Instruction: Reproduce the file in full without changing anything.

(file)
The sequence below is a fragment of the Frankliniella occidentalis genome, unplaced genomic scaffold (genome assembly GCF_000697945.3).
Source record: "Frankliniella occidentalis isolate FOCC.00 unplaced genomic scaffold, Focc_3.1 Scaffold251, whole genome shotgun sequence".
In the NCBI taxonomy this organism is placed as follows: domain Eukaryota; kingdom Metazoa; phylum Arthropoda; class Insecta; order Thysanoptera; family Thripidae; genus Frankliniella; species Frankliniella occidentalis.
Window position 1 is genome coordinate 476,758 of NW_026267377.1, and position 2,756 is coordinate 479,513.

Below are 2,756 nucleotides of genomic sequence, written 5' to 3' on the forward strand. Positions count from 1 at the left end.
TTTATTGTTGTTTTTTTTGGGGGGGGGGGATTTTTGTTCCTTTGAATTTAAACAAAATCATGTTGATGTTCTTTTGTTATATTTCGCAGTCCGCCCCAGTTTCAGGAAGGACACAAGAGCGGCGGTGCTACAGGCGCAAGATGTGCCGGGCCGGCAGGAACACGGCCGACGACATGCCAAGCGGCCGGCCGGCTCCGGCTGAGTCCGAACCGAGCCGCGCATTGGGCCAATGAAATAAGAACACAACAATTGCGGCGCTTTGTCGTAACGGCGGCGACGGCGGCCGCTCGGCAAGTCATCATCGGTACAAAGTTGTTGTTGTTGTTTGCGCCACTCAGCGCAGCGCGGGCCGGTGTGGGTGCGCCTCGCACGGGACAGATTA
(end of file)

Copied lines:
The sequence below is a fragment of the Frankliniella occidentalis genome, unplaced genomic scaffold (genome assembly GCF_000697945.3).
Source record: "Frankliniella occidentalis isolate FOCC.00 unplaced genomic scaffold, Focc_3.1 Scaffold251, whole genome shotgun sequence".
In the NCBI taxonomy this organism is placed as follows: domain Eukaryota; kingdom Metazoa; phylum Arthropoda; class Insecta; order Thysanoptera; family Thripidae; genus Frankliniella; species Frankliniella occidentalis.
Window position 1 is genome coordinate 476,758 of NW_026267377.1, and position 2,756 is coordinate 479,513.

Below are 2,756 nucleotides of genomic sequence, written 5' to 3' on the forward strand. Positions count from 1 at the left end.
TTTATTGTTGTTTTTTTTGGGGGGGGGGGATTTTTGTTCCTTTGAATTTAAACAAAATCATGTTGATGTTCTTTTGTTATATTTCGCAGTCCGCCCCAGTTTCAGGAAGGACACAAGAGCGGCGGTGCTACAGGCGCAAGATGTGCCGGGCCGGCAGGAACACGGCCGACGACATGCCAAGCGGCCGGCCGGCTCCGGCTGAGTCCGAACCGAGCCGCGCATTGGGCCAATGAAATAAGAACACAACAATTGCGGCGCTTTGTCGTAACGGCGGCGACGGCGGCCGCTCGGCAAGTCATCATCGGTACAAAGTTGTTGTTGTTGTTTGCGCCACTCAGCGCAGCGCGGGCCGGTGTGGGTGCGCCTCGCACGGGACAGATTA